As expected, Snow White was red. But to their surprise, the spectrum revealed that the surface was covered in water ice. "That was a big shock," Brown says. "Water ice is not red." Although ice is common in the outer solar system, it's almost always white.

There is, however, one other dwarf planet that's both red and covered with water ice: Quaoar, which Brown helped discover in 2002. Slightly smaller than Snow White, Quaoar is still big enough to have had an atmosphere and a surface covered with volcanoes that spewed an icy slush, which then froze solid as it flowed over the surface.

But because Quaoar isn't as big as dwarf planets like Pluto or Eris, it could not hold onto volatile compounds like methane, carbon monoxide, or nitrogen as long. A couple of billion years after Quaoar formed, it began to lose its atmosphere to space; now, all that remains is some methane. Over time, exposure to the radiation from space turned that methane—which consists of a carbon atom bonded to four hydrogen atoms—into long hydrocarbon chains, which look red. Like the frost that covers a lawn on a cold morning, the irradiated methane sits on Quaoar's icy surface, giving it a rosy hue.

The spectrum of 2007 OR10 looks similar to Quaoar's, suggesting that what happened on Quaoar also happened on 2007 OR10. "That combination—red and water—says to me, 'methane,'" Brown explains. "We're basically looking at the last gasp of Snow White. For four and a half billion years, Snow White has been sitting out there, slowly losing its atmosphere, and now there's just a little bit left."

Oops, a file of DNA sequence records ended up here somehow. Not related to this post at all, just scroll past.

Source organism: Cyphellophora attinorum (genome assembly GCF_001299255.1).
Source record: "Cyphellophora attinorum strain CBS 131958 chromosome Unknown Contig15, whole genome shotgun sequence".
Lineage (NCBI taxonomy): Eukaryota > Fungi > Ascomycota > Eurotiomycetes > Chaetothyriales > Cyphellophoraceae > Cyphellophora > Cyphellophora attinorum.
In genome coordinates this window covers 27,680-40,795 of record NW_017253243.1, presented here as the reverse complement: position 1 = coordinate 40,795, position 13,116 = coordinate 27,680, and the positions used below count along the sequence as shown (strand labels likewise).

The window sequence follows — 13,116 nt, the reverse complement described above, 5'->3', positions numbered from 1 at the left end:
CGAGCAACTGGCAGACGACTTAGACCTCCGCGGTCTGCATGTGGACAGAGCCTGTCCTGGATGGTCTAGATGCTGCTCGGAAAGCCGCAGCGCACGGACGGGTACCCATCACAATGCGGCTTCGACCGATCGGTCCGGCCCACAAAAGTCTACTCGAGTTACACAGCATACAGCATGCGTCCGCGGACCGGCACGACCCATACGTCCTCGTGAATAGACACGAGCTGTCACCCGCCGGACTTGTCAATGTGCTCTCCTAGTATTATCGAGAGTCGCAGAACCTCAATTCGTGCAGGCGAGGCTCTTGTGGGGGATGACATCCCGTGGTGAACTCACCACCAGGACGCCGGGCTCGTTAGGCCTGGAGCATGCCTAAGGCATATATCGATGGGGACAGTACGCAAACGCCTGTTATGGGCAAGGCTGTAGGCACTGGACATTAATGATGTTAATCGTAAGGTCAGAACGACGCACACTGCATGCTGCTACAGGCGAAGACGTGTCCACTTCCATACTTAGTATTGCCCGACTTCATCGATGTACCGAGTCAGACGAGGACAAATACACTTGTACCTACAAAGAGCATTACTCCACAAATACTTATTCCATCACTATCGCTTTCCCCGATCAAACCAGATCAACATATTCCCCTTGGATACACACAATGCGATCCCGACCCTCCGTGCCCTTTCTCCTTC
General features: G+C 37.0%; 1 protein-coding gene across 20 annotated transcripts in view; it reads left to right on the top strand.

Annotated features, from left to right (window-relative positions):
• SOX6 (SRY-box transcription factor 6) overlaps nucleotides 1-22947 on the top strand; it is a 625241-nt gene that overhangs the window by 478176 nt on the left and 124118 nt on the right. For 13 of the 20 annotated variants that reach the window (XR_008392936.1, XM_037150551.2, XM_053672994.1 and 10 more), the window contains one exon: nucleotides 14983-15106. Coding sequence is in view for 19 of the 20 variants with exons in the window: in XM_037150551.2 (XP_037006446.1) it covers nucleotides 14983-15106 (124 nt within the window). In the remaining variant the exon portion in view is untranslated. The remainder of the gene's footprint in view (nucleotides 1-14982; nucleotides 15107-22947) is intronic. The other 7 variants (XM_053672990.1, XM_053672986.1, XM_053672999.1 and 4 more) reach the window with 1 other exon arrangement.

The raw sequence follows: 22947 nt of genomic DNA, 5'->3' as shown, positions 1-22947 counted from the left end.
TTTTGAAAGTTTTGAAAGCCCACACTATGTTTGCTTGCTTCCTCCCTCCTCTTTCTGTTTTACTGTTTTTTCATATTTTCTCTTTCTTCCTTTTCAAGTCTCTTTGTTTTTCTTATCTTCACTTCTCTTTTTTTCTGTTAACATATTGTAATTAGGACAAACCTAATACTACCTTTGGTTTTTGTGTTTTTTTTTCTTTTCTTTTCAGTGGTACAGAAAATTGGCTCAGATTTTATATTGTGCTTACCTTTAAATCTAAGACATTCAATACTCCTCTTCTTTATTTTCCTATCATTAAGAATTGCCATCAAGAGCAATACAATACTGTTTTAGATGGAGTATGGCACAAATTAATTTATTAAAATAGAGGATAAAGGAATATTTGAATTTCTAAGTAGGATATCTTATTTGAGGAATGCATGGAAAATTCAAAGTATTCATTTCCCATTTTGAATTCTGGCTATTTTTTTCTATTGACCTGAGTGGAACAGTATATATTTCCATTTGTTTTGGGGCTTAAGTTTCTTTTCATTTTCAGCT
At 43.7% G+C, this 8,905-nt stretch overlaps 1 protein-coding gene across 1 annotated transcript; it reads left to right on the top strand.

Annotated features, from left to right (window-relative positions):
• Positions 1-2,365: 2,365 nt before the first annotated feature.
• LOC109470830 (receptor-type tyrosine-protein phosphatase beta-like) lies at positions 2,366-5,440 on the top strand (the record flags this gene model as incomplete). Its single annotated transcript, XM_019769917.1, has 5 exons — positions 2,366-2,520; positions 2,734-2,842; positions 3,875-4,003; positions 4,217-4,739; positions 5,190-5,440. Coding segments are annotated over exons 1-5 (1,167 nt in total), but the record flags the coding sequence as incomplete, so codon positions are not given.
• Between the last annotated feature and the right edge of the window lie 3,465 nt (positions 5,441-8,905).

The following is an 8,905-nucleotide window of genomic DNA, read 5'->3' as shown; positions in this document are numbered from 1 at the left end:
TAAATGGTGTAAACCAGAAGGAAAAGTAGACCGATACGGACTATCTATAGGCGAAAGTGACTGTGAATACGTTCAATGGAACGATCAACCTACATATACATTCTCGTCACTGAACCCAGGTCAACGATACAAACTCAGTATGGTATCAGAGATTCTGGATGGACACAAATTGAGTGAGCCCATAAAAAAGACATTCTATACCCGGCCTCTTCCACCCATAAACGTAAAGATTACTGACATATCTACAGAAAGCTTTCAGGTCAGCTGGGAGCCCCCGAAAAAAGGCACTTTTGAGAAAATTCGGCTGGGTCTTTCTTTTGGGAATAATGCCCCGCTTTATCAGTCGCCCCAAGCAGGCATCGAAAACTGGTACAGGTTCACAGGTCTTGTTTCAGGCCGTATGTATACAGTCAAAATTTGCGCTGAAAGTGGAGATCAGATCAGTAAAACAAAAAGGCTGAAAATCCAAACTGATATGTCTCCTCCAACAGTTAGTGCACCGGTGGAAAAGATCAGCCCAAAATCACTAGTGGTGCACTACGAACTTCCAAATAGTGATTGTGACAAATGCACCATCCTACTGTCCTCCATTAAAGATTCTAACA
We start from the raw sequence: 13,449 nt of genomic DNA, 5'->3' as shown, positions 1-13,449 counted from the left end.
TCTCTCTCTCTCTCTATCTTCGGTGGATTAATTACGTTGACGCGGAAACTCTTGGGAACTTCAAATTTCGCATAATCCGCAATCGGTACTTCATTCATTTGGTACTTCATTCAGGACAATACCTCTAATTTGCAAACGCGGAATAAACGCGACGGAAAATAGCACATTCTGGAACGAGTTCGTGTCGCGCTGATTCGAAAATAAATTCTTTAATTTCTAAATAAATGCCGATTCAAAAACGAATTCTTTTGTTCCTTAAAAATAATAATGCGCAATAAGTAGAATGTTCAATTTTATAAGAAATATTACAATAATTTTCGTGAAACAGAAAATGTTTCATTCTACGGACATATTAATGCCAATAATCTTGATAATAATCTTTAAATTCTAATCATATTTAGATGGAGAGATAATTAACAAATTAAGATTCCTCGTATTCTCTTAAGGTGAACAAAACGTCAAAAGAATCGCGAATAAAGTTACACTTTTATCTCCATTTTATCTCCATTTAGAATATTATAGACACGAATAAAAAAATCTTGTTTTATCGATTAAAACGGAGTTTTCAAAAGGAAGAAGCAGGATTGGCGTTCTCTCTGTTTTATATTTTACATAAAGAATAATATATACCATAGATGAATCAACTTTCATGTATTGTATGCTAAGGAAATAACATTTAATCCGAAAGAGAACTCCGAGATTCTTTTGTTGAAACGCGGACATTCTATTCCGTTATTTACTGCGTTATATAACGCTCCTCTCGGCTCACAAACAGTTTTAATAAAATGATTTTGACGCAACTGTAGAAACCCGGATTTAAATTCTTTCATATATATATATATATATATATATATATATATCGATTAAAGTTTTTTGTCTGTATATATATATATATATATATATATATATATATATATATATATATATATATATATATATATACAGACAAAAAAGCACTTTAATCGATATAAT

Although Snow White's spectrum clearly shows the presence of water ice, Brown says, the evidence for methane is not yet definitive. To find out, the astronomers will have to use a big telescope like the one at the Keck Observatory. If it turns out that Snow White does indeed have methane, it will join Quaoar as one of only two dwarf planets that straddle the border between the handful of objects large enough to hold onto volatile compounds, and the smaller bodies that make up the vast majority of KBOs.

Another task, Brown says, is to give the dwarf planet an official name, since "Snow White" was just a nickname he and his colleagues used. Besides, the moniker no longer makes sense for describing this very red object. Before the discovery of water ice and the possibility of methane, "2007 OR10" might have sufficed for the astronomy community, since it didn't seem noteworthy enough to warrant an official name. "We didn't know Snow White was interesting," Brown says. "Now we know it's worth studying."

To learn more, visit The research described in the Astrophysical Journal Letters paper, "The surface composition of large Kuiper Belt Object 2007 OR10," was supported by the NASA Planetary Astronomy program.

Marcus Woo

New Data Shows El Mayor—Cucapah Earthquake Was Simple on Surface, Complicated at Depth